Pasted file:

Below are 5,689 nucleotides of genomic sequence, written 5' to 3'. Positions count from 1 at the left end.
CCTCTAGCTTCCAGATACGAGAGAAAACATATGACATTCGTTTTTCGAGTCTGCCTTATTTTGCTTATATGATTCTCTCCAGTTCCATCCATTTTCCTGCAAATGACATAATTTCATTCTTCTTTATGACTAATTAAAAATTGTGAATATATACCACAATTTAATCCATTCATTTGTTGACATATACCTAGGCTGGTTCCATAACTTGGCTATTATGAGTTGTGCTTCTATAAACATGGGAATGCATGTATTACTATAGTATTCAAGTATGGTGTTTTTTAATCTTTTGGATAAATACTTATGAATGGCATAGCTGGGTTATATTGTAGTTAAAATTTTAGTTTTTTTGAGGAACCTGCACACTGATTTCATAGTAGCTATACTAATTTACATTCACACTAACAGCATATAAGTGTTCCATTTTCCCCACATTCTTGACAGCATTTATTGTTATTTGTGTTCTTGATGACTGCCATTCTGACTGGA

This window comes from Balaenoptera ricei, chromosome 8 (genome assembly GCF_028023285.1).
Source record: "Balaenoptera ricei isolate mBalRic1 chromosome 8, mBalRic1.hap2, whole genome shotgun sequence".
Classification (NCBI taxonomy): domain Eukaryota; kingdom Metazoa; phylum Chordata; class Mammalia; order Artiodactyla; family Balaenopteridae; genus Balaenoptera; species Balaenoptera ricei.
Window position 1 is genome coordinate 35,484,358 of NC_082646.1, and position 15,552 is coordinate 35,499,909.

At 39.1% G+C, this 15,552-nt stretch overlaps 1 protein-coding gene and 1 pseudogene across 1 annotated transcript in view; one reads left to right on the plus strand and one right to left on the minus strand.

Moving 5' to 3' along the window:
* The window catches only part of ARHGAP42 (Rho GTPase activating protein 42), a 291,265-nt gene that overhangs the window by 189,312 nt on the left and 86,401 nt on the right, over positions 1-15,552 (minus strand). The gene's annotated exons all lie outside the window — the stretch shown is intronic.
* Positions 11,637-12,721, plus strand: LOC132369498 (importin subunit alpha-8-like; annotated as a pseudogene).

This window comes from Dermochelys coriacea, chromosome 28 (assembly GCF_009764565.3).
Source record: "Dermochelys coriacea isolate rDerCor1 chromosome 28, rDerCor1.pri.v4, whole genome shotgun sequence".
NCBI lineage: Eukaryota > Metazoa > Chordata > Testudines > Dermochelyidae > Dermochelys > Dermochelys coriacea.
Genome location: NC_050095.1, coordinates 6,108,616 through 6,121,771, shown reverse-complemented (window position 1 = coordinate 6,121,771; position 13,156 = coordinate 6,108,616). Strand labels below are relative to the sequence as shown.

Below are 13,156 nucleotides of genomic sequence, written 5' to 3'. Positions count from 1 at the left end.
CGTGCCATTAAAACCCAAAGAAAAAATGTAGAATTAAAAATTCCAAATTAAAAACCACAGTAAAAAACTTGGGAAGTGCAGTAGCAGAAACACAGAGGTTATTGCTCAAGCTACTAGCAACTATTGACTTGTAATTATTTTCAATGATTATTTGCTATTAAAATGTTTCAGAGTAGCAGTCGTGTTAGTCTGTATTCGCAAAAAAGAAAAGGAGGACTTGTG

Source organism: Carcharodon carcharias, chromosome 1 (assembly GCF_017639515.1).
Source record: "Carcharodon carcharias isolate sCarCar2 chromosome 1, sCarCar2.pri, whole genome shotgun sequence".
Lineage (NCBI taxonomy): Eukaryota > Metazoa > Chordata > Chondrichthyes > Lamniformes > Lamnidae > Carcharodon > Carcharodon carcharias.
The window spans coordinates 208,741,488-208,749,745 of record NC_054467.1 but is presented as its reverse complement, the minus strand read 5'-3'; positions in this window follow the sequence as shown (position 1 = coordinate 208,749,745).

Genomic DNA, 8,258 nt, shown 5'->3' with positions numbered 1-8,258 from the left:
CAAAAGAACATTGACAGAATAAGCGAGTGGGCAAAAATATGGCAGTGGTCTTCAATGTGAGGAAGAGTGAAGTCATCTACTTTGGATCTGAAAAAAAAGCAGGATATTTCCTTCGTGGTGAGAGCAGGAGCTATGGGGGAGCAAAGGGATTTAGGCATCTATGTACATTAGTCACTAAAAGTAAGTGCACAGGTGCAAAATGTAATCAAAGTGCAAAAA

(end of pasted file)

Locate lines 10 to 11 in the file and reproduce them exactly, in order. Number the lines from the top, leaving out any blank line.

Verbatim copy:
* Positions 11,637-12,721, plus strand: LOC132369498 (importin subunit alpha-8-like; annotated as a pseudogene).

This window comes from Dermochelys coriacea, chromosome 28 (assembly GCF_009764565.3).